Monday, December 12, 2011

Photography Myths Debunked Part Two

Photography Myth Three: There is a Definitive Exposure for Every Scene

When taking a photo, nothing is absolute. There are options and decisions that can change the look and perspective of a picture depending on your intentions. For example, you can chose to make the subject appear to stand still, while the background shows blurry motion. This can be done by using a slow shutter speed combined with a low aperture setting. If you pan your camera along with the subject, you will get an action shot with a steady subject and a background that shows movement and life.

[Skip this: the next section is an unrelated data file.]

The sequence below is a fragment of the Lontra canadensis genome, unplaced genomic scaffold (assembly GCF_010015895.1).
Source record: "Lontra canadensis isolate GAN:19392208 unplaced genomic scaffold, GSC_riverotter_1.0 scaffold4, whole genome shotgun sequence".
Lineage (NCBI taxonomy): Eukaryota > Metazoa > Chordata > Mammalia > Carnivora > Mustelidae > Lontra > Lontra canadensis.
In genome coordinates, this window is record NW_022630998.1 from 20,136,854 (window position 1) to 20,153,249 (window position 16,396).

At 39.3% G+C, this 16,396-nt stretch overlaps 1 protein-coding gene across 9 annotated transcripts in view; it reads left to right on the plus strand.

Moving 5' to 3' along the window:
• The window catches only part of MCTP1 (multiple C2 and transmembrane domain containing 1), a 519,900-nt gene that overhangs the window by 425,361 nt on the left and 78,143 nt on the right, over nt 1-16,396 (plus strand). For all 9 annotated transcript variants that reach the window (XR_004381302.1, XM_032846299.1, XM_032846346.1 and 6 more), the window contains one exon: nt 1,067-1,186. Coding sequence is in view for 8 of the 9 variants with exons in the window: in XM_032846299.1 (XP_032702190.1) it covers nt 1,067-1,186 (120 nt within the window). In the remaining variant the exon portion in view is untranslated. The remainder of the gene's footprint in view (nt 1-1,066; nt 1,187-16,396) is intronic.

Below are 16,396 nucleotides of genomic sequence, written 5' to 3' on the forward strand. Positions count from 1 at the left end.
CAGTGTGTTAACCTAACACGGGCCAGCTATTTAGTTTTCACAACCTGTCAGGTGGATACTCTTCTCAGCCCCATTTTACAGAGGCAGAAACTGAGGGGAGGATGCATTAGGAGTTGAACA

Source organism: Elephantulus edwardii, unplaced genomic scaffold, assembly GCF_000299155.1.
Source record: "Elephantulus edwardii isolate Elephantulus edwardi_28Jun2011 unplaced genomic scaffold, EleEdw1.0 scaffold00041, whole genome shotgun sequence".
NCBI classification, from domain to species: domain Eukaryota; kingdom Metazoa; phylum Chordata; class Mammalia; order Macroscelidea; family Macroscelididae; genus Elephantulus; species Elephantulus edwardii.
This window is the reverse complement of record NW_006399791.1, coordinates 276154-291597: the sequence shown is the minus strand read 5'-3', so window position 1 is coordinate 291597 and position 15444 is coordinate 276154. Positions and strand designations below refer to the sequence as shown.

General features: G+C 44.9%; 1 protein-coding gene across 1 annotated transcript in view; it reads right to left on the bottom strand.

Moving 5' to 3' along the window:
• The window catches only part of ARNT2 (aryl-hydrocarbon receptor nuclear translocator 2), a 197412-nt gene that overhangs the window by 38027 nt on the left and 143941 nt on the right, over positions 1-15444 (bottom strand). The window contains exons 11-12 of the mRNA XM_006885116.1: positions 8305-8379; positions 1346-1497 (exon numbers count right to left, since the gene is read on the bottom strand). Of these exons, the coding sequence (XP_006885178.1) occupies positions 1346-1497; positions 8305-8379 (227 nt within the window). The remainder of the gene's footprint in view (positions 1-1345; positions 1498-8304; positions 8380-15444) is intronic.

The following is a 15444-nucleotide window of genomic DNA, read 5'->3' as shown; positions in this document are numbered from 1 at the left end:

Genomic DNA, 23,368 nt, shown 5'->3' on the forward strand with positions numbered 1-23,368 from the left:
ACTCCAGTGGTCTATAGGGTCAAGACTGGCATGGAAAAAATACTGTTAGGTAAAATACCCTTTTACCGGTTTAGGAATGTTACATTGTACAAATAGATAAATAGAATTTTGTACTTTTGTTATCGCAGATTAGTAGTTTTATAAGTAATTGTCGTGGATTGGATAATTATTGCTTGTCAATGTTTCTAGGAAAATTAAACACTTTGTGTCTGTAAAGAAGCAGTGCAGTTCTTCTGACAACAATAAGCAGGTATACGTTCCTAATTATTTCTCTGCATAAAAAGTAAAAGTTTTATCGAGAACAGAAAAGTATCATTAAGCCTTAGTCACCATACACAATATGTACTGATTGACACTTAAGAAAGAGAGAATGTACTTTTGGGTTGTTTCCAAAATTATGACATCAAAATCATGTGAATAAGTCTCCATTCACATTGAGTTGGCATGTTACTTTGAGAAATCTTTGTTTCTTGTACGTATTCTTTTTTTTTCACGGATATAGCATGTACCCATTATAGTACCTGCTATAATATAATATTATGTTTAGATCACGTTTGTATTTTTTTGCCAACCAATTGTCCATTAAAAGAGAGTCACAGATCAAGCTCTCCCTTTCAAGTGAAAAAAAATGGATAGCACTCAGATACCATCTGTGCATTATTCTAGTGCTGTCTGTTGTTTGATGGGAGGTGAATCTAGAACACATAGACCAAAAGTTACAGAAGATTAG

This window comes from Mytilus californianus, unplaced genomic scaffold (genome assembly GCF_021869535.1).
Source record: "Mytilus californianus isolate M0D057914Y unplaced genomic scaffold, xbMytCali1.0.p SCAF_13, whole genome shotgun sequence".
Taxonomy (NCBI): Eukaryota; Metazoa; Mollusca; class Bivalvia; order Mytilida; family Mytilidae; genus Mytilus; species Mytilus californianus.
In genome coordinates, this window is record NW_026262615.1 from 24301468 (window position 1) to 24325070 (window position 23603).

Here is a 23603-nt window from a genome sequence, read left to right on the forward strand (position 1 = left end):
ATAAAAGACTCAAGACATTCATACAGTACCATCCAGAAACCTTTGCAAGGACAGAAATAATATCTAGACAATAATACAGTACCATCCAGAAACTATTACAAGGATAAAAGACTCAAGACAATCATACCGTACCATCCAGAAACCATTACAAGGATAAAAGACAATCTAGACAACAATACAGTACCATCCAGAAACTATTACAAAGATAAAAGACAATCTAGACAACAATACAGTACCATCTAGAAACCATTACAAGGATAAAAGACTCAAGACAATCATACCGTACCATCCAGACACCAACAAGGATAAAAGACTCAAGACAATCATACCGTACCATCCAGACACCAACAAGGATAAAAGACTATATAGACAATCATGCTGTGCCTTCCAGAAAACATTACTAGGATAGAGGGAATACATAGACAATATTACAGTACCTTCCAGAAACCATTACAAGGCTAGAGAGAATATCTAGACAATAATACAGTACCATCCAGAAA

Photography Myth Four: What You See in Real Life is What You Get in Pictures

The plain and simple fact is that this is not true. The ability to see a broad range of light and color is something the human eye can do with ease, but may not be translatable to your camera. Your camera may capture the image that you intended, but the actual color of your subject can vary greatly. A bouquet of bright red flowers can appear dull and dark when photographed under fluorescent lighting. This is because fluorescent lights have a green tint to them and thus change the appearance of the subject in the picture though the colors may appear quite differently in real life.

Carol Bridges

Orange County Photographer

32002 Lomita Dr.

Trabuco Canyon, CA 92679



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